• As illustrated in FIGS. [0042] 1-15, the collapsible viewing instrument also includes a coupler 180. The coupler 180 is coupled to the housing 120 and is configured to be removably coupled to a key ring. Although the term “removably” is used to describe the coupling of the collapsible viewing instrument 115 to the key ring, the collapsible viewing instrument is coupled to a key ring for everyday use (i.e., typically coupled so that the collapsible viewing instrument remains with the key ring) but may be removed from the key ring as desired by a user. In the illustrated embodiment, the housing includes a pin 182 that extends through a ring 184 to thereby couple the ring to the housing. Similar to a conventional key, the ring 184 is removably coupled to a key ring. In a further alternative embodiment, the coupler is any other device known in the art that may be used to removably couple the collapsible viewing instrument to a key ring such as, for example, a male connection device that is configured to be removably coupled to a corresponding female connection device that is coupled to a key ring. In further alternative embodiments, the coupler is configured to removably couple the collapsible viewing instrument to other items such as a neck rope or chain or a wheelchair arm.
  • Although collapsible viewing instrument [0043] 115 is illustrated and described as including a first frame portion 142, a second frame portion 146, a first lens 160, and a second lens 162, it is contemplated that alternative embodiments of the collapsible viewing instrument can include a single frame portion and a single lens for placement proximate to the eye for full field viewing. Such an alternative embodiment can be similar to that shown in FIGS. 1-15 except the second frame portion 146, the second lens 162, and the pin 156 are not present.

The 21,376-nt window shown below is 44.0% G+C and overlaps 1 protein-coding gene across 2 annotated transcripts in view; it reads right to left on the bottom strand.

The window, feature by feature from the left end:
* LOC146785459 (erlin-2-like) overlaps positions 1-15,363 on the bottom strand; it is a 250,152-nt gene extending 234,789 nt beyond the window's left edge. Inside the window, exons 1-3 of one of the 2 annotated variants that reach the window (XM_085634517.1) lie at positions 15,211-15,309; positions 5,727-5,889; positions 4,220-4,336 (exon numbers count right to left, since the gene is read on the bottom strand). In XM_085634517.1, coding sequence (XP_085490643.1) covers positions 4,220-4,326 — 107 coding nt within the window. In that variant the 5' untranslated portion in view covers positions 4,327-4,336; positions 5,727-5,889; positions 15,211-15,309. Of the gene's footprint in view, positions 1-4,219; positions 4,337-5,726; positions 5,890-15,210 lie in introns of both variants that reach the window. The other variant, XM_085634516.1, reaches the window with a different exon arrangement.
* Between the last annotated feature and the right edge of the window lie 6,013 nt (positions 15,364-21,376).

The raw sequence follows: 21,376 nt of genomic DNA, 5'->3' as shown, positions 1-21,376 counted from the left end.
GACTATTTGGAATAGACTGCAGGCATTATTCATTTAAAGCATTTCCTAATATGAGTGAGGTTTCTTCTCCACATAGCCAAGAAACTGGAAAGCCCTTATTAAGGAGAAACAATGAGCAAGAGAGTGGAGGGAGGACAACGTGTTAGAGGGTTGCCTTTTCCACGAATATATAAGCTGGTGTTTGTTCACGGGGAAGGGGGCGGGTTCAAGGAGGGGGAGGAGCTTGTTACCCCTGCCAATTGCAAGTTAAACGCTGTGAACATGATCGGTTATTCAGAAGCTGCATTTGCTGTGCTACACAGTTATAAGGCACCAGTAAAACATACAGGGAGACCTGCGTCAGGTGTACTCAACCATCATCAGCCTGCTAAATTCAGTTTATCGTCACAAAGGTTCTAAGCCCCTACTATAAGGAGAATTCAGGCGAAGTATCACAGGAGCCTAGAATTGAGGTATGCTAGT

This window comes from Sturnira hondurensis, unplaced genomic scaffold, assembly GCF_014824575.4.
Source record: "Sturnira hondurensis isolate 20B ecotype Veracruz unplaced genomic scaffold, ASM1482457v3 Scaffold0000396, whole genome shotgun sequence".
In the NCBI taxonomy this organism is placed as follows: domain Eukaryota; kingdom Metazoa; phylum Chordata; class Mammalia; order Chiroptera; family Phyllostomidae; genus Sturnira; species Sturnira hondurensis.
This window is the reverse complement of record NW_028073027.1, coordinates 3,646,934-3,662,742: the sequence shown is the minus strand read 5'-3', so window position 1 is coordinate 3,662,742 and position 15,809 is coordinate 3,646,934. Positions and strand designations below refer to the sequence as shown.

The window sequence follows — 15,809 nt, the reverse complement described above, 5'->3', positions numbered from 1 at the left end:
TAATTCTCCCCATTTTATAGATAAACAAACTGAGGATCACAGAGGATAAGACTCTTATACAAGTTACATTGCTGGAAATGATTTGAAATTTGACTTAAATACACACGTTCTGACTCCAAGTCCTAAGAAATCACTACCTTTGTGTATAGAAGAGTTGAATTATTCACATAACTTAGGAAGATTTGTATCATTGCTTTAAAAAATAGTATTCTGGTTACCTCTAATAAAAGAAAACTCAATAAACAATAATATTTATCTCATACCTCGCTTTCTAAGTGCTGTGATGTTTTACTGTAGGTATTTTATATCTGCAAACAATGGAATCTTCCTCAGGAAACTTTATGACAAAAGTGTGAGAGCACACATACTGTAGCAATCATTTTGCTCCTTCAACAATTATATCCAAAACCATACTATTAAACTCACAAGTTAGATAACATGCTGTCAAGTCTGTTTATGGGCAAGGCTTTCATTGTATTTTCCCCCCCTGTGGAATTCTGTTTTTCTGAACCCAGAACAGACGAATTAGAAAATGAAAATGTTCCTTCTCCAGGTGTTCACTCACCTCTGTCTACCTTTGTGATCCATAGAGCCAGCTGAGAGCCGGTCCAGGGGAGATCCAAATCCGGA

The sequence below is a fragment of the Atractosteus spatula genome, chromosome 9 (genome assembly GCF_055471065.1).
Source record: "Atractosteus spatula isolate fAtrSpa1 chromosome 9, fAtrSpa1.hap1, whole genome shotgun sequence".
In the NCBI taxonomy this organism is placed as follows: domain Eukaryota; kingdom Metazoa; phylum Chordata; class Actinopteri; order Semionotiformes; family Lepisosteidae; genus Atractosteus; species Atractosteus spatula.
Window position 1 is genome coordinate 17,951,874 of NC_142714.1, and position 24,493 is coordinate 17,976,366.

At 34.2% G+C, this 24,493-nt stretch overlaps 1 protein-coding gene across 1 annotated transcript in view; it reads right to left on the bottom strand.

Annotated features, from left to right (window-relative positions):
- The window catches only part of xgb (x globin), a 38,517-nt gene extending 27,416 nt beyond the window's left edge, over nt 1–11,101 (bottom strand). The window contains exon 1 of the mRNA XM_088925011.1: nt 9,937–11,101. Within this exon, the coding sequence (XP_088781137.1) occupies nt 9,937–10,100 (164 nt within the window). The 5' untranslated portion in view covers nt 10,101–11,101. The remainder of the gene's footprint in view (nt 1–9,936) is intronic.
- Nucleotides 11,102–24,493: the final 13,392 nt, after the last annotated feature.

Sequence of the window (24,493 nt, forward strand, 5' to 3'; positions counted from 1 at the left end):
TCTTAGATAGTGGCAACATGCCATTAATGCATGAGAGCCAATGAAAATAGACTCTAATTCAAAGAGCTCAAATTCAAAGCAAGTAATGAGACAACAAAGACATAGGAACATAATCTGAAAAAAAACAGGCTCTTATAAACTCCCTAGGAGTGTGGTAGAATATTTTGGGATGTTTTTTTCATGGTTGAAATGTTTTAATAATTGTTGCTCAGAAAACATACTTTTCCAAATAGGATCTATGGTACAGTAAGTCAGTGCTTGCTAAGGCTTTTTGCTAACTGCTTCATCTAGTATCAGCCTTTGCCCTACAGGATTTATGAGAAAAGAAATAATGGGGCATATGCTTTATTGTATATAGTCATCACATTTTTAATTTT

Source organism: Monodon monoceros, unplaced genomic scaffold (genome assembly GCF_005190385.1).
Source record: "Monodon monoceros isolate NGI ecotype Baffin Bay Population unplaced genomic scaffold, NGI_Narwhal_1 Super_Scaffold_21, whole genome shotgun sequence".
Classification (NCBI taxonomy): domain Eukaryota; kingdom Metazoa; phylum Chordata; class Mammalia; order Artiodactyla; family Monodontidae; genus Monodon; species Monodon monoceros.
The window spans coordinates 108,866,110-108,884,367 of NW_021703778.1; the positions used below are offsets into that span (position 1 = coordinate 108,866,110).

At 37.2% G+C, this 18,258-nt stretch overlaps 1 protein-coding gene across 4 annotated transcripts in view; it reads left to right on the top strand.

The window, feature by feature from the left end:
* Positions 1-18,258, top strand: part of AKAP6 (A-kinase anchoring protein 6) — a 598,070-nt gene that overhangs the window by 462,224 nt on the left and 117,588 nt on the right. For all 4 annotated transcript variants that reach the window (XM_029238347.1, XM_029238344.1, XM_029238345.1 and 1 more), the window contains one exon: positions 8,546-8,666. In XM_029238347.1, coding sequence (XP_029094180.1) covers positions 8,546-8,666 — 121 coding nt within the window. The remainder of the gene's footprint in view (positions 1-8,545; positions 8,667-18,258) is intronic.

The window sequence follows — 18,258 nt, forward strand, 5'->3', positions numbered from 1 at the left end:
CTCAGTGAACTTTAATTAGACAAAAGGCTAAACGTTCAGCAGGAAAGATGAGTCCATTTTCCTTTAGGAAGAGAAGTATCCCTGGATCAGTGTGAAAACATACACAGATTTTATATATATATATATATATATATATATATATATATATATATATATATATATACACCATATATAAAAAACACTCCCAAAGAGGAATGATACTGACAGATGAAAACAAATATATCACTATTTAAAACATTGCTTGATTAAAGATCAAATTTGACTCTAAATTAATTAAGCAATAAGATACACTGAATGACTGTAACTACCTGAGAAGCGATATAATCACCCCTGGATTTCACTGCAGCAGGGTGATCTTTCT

• As illustrated in FIG. 16, an alternative embodiment of the collapsible viewing instrument [0044] 215 includes a clip 290. The clip 290 is coupled to the housing 220 and is configured to removably couple the collapsible viewing instrument 215 to an article of clothing. In the illustrated embodiment, the clip 290 is made of a rigid material, such as plastic. One end 292 of the clip 290 is coupled via an adhesive, or any other type of connection mechanism known in the art, to an outside surface of the lower portion 226 of the housing 220. An article of clothing, such as a belt, a portion of a shirt pocket, or a portion of a pants pocket, may be slid between the clip 290 and the housing 220 at clip portion 294 to removably couple the collapsible viewing instrument 215 to the article of clothing.
  • FIGS. 17 and 18 illustrate an alternative embodiment of the invention. Collapsible viewing instrument [0045] 315 includes a light source 395. As shown in FIG. 18, the light source 395 has an illumination direction (ID) that is substantially parallel to the viewing direction (VD) of the lenses. Thus, the light source 395 is configured to illuminate an object to be viewed by a user through the lenses. The ID can be defined, for example, by the direction of the majority or the centermost portion of the light emitted by light source 395. The VD can be defined, for example, by the center region within the field of view of the lenses that are coupled to the housing 320. The collapsible viewing instrument 315 also includes a power source (not shown), such as a battery, that is configured to provide power to the light source 395.